version: "3"

    image: mountaintom/tensorflow-serving-inception-docker-swarm-demo
      - "9000:9000"
      - /serving/bazel-bin/tensorflow_serving/model_servers/tensorflow_model_server
      - --port=9000
      - --model_name=inception
      - --model_base_path=/serving/inception-export
      replicas: 6

    image: dockersamples/visualizer:stable
      - "8080:8080"
    stop_grace_period: 1m30s
      - "/var/run/docker.sock:/var/run/docker.sock"
        constraints: [node.role == manager]

Now run the command:

root@demo-docker-swarm-node01:~# docker stack deploy --compose-file tensorflow-serving-docker-stack.yml tensorflow-serving

You should see the following returned from the command.

Creating network tensorflow-serving_default
Creating service tensorflow-serving_tensorflow-serving
Creating service tensorflow-serving_viz

Now the cluster is deploying. The first time it will take many minutes to deploy because the tensorflow-serving… Docker image is a very large download. After that, redeploying the swarm happens in seconds.

If you run the command:

docker ps

you should see a number of containers running.

Back at your local machine, point your browser to http://xxxx.xxxx.xxxx.xxxx:8080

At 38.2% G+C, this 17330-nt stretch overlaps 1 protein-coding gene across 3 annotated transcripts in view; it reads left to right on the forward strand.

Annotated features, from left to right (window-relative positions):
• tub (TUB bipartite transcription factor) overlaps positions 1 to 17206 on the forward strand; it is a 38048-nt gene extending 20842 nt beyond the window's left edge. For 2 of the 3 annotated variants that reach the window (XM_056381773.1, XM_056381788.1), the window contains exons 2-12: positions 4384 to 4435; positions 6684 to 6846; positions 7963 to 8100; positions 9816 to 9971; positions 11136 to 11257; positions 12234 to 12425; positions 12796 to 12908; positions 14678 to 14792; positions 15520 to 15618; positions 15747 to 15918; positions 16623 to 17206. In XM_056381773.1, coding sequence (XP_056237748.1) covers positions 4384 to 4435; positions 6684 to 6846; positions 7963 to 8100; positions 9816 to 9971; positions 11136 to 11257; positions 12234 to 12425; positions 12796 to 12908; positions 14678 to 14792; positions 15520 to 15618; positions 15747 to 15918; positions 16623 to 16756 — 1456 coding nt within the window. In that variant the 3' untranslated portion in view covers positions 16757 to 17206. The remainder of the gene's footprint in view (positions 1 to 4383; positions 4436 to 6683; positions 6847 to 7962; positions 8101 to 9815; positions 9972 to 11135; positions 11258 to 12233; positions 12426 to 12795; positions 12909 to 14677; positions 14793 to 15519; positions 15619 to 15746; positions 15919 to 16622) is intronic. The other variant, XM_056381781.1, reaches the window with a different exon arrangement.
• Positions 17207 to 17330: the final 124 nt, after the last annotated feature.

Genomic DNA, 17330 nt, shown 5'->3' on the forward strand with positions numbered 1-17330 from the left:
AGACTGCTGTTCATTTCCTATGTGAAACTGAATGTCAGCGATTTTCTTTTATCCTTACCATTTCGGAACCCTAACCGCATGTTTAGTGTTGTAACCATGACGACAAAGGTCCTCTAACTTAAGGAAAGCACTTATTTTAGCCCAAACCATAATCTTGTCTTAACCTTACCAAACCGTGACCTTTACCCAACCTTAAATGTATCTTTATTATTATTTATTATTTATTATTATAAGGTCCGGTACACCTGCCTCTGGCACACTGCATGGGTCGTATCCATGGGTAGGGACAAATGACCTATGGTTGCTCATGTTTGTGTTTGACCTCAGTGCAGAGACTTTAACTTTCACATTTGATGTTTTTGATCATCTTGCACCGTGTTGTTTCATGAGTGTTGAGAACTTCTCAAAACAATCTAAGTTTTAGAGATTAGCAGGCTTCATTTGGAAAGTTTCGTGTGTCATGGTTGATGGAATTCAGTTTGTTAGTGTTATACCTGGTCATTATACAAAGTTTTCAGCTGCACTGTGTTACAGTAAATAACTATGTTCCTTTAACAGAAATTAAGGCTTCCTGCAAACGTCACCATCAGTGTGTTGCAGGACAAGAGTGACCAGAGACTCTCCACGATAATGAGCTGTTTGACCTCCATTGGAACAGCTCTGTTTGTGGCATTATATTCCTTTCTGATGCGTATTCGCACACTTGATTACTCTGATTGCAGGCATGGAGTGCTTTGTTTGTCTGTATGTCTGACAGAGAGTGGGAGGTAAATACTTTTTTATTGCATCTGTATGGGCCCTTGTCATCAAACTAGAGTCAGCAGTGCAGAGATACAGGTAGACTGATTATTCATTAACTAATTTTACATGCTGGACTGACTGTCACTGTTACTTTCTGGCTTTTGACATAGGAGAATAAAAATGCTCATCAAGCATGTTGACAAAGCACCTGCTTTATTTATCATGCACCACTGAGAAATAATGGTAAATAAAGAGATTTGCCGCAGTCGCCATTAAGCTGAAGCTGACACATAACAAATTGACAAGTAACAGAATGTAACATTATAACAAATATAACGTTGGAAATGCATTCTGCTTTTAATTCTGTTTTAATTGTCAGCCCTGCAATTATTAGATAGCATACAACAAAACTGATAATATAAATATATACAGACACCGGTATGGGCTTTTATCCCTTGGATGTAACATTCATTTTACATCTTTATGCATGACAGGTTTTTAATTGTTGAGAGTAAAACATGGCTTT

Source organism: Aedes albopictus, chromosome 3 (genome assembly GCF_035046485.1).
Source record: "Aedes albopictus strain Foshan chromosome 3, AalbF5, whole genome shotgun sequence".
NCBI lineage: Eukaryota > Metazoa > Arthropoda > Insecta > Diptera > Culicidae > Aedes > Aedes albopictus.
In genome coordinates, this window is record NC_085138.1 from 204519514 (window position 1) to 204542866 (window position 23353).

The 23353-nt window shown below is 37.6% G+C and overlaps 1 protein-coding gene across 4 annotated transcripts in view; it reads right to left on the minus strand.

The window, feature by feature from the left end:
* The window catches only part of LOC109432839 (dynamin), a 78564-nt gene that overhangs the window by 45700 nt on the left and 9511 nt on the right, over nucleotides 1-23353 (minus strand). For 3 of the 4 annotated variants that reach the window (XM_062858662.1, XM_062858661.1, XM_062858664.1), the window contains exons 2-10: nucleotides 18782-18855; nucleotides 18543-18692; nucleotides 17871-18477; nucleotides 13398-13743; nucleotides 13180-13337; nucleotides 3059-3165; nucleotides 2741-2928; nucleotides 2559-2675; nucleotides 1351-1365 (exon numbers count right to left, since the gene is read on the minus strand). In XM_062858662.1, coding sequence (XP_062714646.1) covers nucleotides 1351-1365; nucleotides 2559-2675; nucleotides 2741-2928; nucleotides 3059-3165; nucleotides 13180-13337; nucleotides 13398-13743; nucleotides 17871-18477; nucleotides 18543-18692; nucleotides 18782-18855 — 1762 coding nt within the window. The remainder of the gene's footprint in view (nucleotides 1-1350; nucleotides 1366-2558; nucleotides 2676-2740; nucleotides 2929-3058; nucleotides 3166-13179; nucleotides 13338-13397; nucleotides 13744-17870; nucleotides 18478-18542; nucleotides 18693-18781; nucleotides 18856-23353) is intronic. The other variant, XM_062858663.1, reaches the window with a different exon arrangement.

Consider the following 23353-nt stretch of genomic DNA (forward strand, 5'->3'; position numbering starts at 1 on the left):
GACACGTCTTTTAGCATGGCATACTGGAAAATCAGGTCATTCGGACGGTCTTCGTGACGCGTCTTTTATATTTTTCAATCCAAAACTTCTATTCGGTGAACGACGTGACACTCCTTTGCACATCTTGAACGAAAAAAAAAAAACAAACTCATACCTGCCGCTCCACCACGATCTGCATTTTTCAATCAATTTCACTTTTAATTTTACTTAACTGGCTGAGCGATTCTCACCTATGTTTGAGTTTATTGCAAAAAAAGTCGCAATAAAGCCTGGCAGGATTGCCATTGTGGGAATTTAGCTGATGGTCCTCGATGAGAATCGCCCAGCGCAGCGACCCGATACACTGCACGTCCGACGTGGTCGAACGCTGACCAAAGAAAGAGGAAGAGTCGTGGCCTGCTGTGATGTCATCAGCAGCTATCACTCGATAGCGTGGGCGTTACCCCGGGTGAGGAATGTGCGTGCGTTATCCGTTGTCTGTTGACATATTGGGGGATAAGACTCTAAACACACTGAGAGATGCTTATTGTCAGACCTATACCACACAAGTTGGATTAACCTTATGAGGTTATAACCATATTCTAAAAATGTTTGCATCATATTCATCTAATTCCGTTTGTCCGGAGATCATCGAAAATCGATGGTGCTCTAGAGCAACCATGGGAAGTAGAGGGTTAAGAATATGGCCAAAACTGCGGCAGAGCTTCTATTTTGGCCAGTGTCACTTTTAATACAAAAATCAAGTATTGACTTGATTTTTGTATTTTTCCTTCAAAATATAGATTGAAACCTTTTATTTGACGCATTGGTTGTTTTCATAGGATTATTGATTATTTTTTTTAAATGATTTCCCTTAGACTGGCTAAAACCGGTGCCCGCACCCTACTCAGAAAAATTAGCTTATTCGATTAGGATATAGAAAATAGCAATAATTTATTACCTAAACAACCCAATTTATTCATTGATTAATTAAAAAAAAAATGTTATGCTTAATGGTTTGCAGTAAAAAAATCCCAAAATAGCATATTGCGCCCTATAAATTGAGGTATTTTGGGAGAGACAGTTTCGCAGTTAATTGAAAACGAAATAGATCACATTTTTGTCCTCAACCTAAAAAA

You should see this web page showing the deployed cluster.

  • Where xxxx is the IP address (ssh login) of any of your nodes.

Swarm Visualizer

And there your are, a cluster of six Tensorflow servers spread across three continents.

What’s interesting is the visualization container is in San Francisco and the address we used for access to the cluster was in London.

Docker Swarm has created a mesh network that builds a common connection to all three nodes and will automatically route the request, across the cluster, to the Visualization container.

If multiple containers can serve a request the mesh network will round robin to those containers. Although, in my limited testing, it does seem to give preference to the node you connected from.

The cluster is now ready to serve your Inception Client requests.

Skip ahead, if you wish, to the inception client section, for the “open” cluster, analyze some photos, then return to here.